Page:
I was stunned. His Honor listened. By God’s grace he didn’t penalize my son that day, although he warned that Seth needed to make an appearance, pronto, or face contempt. I started breathing again as my rickety little boat quietly sailed home, filled with gratitude and new hope.
But below decks, the hold brimmed with shame. Shame for how addiction had sucked me into enabling my son. Again. Shame that I didn’t allow Seth to face his own consequences. Shame for raising a less-than-perfect son whom I could not control. Shame and hope battle for dominance every moment of every day as I fight to stay afloat.
Many days, the tsunami of Seth’s drug use—plus his two brothers’ alcoholism—washes the hope right out of me. That’s when shame grabs the helm and steers me toward the rocks of enabling once again.
4 Changes that Made a Difference
Yet as I reflect on my behavior on my son’s day in court, I see progress. Since that day:
1.) I loosened my grip when it comes to covering for my grown children, and I’m doing it without becoming bitter or disconnecting from them.
2.) I allow them to reclaim the consequences of their actions—both good and bad.
3.) I take self-care much more seriously,
4.) I practice deepening my spiritual connections to help me ride out the inevitable storms.
The day I went to court for my prodigal son, I hoped to solve a problem. But covering for him didn’t give us anything—except that he got a bit more shut-eye and my anxiety temporarily calmed down. Soon enough, my son was out on a new meth binge and I was back to worrying my fool head off.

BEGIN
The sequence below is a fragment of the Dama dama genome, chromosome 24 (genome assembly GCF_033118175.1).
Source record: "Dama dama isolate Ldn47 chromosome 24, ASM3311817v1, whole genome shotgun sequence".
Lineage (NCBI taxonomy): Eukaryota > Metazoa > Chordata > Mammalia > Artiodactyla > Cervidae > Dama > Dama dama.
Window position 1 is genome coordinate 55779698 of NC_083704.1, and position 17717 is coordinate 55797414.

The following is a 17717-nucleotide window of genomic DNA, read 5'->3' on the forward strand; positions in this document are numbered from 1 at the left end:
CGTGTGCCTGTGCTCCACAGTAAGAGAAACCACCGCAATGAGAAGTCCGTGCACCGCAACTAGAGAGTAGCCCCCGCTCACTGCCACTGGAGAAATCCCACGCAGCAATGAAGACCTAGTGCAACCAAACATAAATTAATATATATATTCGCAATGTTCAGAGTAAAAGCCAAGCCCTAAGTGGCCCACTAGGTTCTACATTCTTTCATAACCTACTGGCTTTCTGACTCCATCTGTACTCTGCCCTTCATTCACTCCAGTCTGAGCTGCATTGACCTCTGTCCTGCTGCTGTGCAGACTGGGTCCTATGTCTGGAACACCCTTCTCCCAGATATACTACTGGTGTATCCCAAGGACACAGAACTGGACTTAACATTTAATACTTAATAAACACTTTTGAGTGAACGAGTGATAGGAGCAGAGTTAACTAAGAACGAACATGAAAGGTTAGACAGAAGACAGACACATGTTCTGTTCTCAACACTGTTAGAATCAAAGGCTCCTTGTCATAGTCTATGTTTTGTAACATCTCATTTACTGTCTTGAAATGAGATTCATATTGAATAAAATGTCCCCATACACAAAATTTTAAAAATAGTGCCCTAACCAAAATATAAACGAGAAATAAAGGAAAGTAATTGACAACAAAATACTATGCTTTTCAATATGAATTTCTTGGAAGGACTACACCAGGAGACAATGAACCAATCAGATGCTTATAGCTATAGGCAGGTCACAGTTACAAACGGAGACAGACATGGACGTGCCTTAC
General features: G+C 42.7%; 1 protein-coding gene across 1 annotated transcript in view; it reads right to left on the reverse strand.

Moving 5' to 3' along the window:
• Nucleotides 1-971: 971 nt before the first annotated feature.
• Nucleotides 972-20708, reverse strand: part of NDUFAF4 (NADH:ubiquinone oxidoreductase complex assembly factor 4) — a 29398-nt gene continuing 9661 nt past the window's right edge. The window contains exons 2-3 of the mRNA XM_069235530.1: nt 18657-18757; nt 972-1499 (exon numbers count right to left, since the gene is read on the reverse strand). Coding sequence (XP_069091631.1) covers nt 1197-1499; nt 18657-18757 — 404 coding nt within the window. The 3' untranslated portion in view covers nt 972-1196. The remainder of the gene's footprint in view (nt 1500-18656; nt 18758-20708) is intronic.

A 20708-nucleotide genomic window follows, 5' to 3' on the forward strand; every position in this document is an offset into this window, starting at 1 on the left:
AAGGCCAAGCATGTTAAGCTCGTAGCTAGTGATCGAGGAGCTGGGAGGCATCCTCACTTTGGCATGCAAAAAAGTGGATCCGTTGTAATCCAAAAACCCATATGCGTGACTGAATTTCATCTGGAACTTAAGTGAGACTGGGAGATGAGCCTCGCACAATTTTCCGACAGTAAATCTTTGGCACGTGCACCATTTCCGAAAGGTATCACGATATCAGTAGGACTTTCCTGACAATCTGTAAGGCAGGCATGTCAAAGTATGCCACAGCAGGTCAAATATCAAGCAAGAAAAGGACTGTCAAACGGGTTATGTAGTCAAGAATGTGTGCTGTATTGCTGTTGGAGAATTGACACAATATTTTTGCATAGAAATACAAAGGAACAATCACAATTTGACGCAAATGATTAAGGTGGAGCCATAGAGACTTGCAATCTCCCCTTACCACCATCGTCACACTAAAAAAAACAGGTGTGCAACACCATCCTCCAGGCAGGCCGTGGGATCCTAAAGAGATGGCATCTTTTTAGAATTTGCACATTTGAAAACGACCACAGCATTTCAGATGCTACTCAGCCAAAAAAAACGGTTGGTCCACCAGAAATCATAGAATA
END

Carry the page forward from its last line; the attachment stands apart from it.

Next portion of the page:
These changes I’ve made since that day have been hard-fought and gradual. I didn’t wake up the next day and suddenly stop
trying to fix my son. As an enabler, I make mistakes a lot—just ask my counselor. But for me, Isaiah chapter 46:4 keeps hope a few steps ahead of shame and all its henchmen.
Even to your old age and gray hairs I am he,
I am he who will sustain you.
I have made you and I will carry you;
I will sustain you and I will rescue you.
My three grown sons with substance abuse and mental health issues still rage in my life like sudden storms, daily daring me to stay on an even keel. But I get through the awful parts with this: In my life, God hardly ever delivers me out of a problem. But He always carries me through it.
I hope you’ll let Him carry you too.
Making those 4 changes will help: losen your grip; let them experience natural consequences, take care of yourself and strengthen your spiritual connection with God.
A frequent contributor to Chicken Soup for the Soul and Guideposts, Linda is a Power Mom at MomPower.org and active in parent groups concerning Substance Abuse. No matter how chaotic her life becomes, she clings to hope in the belief that God carries her through. Keep Hoping! She lives with her family in Oregon. Connect with her on Twitter (@Lindasclare), Facebook or on her website https://Lindasclare.com.
**from the archives